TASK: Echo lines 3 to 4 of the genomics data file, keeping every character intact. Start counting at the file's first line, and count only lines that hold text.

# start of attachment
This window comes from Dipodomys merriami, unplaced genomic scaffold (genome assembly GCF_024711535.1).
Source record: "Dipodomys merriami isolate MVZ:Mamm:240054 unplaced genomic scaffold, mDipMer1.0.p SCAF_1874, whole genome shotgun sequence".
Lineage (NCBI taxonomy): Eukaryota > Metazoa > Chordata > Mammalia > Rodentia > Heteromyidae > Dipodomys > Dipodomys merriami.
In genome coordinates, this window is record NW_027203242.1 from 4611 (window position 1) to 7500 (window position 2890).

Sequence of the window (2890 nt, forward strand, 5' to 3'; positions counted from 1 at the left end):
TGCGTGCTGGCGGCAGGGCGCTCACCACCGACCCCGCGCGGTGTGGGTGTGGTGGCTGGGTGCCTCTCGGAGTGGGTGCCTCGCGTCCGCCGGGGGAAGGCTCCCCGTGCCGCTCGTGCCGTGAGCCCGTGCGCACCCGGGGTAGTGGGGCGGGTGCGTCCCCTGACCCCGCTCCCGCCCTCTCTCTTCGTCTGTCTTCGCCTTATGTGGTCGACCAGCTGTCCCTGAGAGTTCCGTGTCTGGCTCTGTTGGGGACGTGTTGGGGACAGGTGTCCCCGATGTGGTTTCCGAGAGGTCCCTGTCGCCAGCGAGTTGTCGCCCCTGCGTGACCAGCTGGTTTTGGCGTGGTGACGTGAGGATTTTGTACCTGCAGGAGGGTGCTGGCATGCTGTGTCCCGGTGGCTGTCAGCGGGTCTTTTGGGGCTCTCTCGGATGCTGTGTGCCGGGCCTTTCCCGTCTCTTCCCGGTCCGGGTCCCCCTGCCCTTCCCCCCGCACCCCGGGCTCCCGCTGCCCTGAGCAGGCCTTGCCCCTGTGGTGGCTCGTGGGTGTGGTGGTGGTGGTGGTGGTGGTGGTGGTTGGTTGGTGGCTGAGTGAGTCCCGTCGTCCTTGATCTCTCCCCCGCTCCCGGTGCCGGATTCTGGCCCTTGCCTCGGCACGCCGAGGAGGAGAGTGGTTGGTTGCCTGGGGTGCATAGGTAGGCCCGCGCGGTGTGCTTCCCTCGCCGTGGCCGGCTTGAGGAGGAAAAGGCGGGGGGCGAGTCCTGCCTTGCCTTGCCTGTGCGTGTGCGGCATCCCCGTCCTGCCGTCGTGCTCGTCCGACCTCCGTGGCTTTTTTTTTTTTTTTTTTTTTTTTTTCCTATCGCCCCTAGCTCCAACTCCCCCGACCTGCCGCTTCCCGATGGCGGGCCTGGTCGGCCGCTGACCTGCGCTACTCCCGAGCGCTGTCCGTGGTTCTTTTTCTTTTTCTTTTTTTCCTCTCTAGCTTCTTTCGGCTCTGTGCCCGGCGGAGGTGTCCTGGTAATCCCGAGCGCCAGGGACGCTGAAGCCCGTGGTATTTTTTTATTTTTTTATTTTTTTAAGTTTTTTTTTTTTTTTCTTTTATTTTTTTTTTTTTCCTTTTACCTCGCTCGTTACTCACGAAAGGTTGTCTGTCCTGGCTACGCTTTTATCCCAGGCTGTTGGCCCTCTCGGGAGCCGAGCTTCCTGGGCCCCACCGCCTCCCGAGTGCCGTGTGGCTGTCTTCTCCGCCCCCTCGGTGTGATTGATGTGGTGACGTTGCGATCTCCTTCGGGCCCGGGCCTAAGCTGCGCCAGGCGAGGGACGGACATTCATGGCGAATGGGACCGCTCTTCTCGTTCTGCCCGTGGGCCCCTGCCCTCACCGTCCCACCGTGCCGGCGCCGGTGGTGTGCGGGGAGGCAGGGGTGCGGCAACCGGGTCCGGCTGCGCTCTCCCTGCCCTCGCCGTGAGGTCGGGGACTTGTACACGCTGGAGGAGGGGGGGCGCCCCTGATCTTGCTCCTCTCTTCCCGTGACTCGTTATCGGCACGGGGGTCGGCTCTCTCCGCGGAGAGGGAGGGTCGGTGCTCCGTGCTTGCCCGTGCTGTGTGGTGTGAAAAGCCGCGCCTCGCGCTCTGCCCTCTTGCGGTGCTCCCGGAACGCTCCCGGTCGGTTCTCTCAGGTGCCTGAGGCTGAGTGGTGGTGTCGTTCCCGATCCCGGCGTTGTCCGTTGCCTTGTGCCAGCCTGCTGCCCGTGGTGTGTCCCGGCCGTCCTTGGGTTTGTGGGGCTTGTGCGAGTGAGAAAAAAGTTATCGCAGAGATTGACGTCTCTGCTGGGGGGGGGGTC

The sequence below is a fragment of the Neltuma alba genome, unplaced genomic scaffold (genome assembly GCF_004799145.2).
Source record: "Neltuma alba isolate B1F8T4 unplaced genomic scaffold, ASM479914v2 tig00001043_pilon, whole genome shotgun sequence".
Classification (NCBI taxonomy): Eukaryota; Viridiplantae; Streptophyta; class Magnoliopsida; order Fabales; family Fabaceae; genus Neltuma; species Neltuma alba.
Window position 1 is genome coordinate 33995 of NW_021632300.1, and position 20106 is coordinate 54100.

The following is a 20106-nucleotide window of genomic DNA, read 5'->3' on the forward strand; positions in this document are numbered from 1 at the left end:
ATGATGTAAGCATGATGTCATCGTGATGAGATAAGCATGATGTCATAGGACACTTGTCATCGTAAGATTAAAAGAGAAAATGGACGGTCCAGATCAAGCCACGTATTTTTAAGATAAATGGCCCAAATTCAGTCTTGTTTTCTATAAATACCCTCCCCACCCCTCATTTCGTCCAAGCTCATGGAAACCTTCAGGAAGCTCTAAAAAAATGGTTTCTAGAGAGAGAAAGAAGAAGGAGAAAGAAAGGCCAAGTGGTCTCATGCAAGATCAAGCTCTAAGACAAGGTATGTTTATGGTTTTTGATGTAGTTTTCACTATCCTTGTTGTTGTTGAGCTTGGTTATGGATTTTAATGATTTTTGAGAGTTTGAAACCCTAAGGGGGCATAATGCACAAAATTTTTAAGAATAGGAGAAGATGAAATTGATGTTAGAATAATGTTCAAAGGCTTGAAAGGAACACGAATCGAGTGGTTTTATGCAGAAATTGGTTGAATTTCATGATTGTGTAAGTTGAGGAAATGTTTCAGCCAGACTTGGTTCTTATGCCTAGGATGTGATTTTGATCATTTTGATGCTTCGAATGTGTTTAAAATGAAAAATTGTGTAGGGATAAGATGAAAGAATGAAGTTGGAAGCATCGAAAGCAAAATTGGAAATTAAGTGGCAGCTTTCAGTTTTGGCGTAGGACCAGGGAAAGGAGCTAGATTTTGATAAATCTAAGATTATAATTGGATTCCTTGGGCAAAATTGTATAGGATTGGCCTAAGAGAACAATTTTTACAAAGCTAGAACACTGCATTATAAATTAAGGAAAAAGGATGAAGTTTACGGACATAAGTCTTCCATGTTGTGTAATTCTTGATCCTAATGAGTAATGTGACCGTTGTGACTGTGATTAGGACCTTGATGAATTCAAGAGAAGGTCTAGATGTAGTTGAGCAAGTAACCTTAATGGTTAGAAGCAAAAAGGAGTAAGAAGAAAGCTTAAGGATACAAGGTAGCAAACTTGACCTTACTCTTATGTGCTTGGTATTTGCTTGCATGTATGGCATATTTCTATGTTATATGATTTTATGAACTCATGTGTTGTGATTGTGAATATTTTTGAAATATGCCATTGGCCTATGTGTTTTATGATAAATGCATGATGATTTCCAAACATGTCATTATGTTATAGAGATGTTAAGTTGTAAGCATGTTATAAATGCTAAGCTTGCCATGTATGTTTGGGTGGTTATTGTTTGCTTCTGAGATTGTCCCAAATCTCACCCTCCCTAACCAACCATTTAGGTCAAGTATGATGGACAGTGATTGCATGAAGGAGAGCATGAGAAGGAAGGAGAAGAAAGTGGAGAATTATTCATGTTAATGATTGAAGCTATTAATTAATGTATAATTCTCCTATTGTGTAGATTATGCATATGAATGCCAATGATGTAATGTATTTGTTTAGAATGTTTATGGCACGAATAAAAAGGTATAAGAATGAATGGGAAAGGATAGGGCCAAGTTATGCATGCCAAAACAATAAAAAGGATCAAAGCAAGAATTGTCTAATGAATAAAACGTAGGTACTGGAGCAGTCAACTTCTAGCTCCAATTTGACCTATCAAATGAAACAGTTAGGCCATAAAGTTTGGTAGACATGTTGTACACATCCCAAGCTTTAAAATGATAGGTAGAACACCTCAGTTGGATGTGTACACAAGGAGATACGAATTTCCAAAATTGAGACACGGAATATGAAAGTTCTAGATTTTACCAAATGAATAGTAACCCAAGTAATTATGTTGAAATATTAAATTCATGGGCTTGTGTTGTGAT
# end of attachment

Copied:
Lineage (NCBI taxonomy): Eukaryota > Metazoa > Chordata > Mammalia > Rodentia > Heteromyidae > Dipodomys > Dipodomys merriami.
In genome coordinates, this window is record NW_027203242.1 from 4611 (window position 1) to 7500 (window position 2890).